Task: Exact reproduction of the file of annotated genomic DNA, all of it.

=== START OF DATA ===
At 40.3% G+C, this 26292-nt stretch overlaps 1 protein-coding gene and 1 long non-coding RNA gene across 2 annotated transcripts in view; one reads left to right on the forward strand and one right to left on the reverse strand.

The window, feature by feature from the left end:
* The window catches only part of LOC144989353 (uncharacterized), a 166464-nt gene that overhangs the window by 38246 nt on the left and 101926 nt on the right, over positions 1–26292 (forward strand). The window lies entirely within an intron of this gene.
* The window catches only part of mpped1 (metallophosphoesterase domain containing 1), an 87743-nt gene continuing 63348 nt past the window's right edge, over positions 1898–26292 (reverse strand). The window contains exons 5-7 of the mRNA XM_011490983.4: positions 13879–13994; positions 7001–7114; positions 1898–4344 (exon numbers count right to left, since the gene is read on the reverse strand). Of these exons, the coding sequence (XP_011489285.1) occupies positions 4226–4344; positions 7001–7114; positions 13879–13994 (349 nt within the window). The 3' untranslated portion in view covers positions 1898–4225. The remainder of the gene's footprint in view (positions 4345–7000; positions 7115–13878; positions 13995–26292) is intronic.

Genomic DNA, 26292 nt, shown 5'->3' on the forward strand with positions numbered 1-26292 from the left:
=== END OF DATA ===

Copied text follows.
At 40.3% G+C, this 26292-nt stretch overlaps 1 protein-coding gene and 1 long non-coding RNA gene across 2 annotated transcripts in view; one reads left to right on the forward strand and one right to left on the reverse strand.

The window, feature by feature from the left end:
* The window catches only part of LOC144989353 (uncharacterized), a 166464-nt gene that overhangs the window by 38246 nt on the left and 101926 nt on the right, over positions 1–26292 (forward strand). The window lies entirely within an intron of this gene.
* The window catches only part of mpped1 (metallophosphoesterase domain containing 1), an 87743-nt gene continuing 63348 nt past the window's right edge, over positions 1898–26292 (reverse strand). The window contains exons 5-7 of the mRNA XM_011490983.4: positions 13879–13994; positions 7001–7114; positions 1898–4344 (exon numbers count right to left, since the gene is read on the reverse strand). Of these exons, the coding sequence (XP_011489285.1) occupies positions 4226–4344; positions 7001–7114; positions 13879–13994 (349 nt within the window). The 3' untranslated portion in view covers positions 1898–4225. The remainder of the gene's footprint in view (positions 4345–7000; positions 7115–13878; positions 13995–26292) is intronic.

Genomic DNA, 26292 nt, shown 5'->3' on the forward strand with positions numbered 1-26292 from the left: